Roy Pumfrey continued: “We agree – it is time to stop this madness. The UK’s nuclear decommissioning costs have increased from £55.8 billion in 2008 to £117.4 billion at the last count. Although EDF is required to set aside funds for decommissioning Hinkley Point C, this is only up to an agreed limit. The taxpayer will be on the hook for the all too predictable shortfall.”

Chris Huhne, former energy secretary for the coalition government, said the remit for the enquiry by Steve Holliday was not broad enough and it needed to look at the total cost of nuclear decommissioning. “It is a complete mess, it’s deeply embarrassing but it’s actually I’m afraid only the latest in a long line of embarrassments,” Huhne told BBC Radio 4. “We’re not even scraping the surface with the problem that this legal case has exposed.” Huhne, who was energy secretary between 2010 and 2012 and left the before the contract was awarded, said the cost of decommissioning the UK’s old nuclear fleet had increased £107bn in the last five years to £161bn. “In terms of industrial strategy this makes every other disaster in the post-war period pale into insignificance.” He said the problem stemmed from how early reactors stations were complex bespoke constructions made without consideration to how they would later be disassembled. “We ordered a whole series of Savile Row suits rather than a bunch of work-a-day Marks & Spencer suits… Every single one of those reactors is different. Even the fuel rods in every single one of those reactors are different – crazy.” (8) Huhne called on the government not to allow subsidies for new reactors. That was the coalition government policy. It should be the policy again but the government seems to be relenting – it’s opening the door to exactly a repetition of the sort of disaster that we see today. (9) http://www.no2nuclearpower.org.uk/nuclearnews/NuClearNewsNo94.pdf

April 8, 2017 Posted by | decommission reactor, politics, UK | Leave a comment

EDF’s nuclear decommissioning – financial problems

Another month in UK’s failing new nuclear programme nuClear News No.94 April 2017 EDF Finances A French Parliamentary report from the National Assembly’s Commission for Sustainable Development and Regional Development says the clean-up of French reactors will take longer, be more challenging and cost much more than French nuclear operator EDF anticipates. Whereas Germany has set aside €38 billion to decommission 17 nuclear reactors, and the UK Nuclear Decommissioning Authority estimates that clean-up of UK’s 17 nuclear sites will cost between €109‒250 billion over the next 120 years, France has set aside only €23 billion to decommissioning its 58 reactors. In other words France estimates it will cost €300 million per gigawatt (GW) of generating capacity to decommission a nuclear reactor, Germany estimates €1.4 billion per GW and the UK estimates €2.7 billion per GW.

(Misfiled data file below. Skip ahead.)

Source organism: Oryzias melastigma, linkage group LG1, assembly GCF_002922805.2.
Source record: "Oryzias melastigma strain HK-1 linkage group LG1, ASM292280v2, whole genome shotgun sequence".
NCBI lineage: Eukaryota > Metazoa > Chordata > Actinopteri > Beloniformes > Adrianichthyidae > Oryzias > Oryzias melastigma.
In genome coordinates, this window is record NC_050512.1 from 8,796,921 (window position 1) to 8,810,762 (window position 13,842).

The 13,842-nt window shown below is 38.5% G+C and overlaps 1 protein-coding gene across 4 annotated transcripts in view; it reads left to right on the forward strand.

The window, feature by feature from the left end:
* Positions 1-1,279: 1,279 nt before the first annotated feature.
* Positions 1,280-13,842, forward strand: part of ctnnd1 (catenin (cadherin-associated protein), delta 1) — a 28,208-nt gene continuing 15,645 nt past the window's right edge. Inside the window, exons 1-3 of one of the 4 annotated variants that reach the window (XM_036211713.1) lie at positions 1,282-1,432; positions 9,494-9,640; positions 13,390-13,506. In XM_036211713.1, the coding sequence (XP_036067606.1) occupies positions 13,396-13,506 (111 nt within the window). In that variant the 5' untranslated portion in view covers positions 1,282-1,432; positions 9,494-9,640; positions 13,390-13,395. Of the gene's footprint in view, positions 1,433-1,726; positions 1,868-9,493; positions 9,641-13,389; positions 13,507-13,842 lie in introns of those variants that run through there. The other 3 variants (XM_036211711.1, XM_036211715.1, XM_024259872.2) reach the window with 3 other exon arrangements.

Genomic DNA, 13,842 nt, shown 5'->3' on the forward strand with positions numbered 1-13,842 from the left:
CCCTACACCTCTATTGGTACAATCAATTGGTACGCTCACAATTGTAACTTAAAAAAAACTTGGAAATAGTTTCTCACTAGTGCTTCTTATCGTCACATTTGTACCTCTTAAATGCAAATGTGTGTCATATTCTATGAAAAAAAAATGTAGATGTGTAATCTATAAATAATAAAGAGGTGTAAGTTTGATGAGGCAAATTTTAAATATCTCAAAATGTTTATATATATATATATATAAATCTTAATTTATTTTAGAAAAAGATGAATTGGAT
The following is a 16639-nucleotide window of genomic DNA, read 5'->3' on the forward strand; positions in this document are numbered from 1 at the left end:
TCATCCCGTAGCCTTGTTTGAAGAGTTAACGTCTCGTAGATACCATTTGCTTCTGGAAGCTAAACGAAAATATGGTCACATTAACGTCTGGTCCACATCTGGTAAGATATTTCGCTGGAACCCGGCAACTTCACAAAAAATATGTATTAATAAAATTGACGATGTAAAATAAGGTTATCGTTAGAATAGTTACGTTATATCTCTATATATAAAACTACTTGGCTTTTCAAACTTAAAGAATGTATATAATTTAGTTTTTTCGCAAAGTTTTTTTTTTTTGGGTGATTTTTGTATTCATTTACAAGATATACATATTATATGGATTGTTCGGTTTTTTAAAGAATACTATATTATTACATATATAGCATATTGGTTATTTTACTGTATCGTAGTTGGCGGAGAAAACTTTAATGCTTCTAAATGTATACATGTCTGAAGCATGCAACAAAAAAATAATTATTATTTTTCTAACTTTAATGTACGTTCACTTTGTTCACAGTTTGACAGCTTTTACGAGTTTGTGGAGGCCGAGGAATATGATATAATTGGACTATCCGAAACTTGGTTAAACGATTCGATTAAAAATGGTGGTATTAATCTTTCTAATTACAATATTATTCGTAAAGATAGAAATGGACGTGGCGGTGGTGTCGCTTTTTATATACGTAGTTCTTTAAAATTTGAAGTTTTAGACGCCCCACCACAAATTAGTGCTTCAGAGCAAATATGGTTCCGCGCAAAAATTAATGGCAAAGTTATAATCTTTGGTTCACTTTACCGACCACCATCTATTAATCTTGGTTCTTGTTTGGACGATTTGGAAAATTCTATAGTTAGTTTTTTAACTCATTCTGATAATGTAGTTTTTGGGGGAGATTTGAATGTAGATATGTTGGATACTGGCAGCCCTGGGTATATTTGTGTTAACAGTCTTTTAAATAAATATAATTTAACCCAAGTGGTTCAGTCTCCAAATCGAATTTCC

EDF says it wants to set aside a €23 billion fund to cover decommissioning and waste storage for an estimated €54 billion final bill ‒ and the difference between these two figures will be closed through the appreciating value of its equities, bonds and investments ‒ in other words, ‘discounting’. Unfortunately, recent experience has taught us that markets can go up and down over time ‒ especially the very long-time periods involved in radioactive waste management. But for a company that has huge borrowings and an enormous debt of €37 billion, €23 billion is a large sum of money to find. Any significant change in the cost of decommissioning would have an immediate and disastrous impact on EDFs credit rating ‒ something that the debt-ridden corporation can simply not afford. EDF is already in financial trouble. Along with bailing out collapsing AREVA, EDF also has to bear the huge financial burden of the failing reactor newbuild at Flamanville. It will also have to pay for extending the life of France’s existing nuclear power stations (to 2025), at a cost of €55 billion.

On top of all this the French authority tasked with disposal of all the countries vast and increasing waste burden (Andra) has recently ramped up the estimated cost for the planned national nuclear waste repository at Cigéo, to €25 billion ‒ and EDF must pay for most of Cigéo’s construction. Although €5 billion more than EDF anticipated, it still seems a gross underestimation, and the costs are likely to rise considerably. (21) http://www.no2nuclearpower.org.uk/nuclearnews/NuClearNewsNo94.pdf

April 8, 2017 Posted by | business and costs, decommission reactor, France, politics | Leave a comment

Demolition of McCluskey Room at Hanford’s Plutonium Finishing Plant

Workers demolish site of nuclear mishap in Washington state , San Franciso Chronicle, NICHOLAS K. GERANIOS, ASSOCIATED PRESS, March 30, 2017,  SPOKANE, Wash. (AP) — Workers at the Hanford Nuclear Reservation in Washington state have finished demolishing the site of a famous nuclear accident during the Cold War that exposed a man to the highest dose of radiation from the plutonium byproduct americium ever recorded, the U.S. Department of Energy announced Thursday.

The McCluskey Room was named for Harold McCluskey, who in 1976 survived the horrifying accident and died 11 years later of unrelated causes after becoming known as the Atomic Man.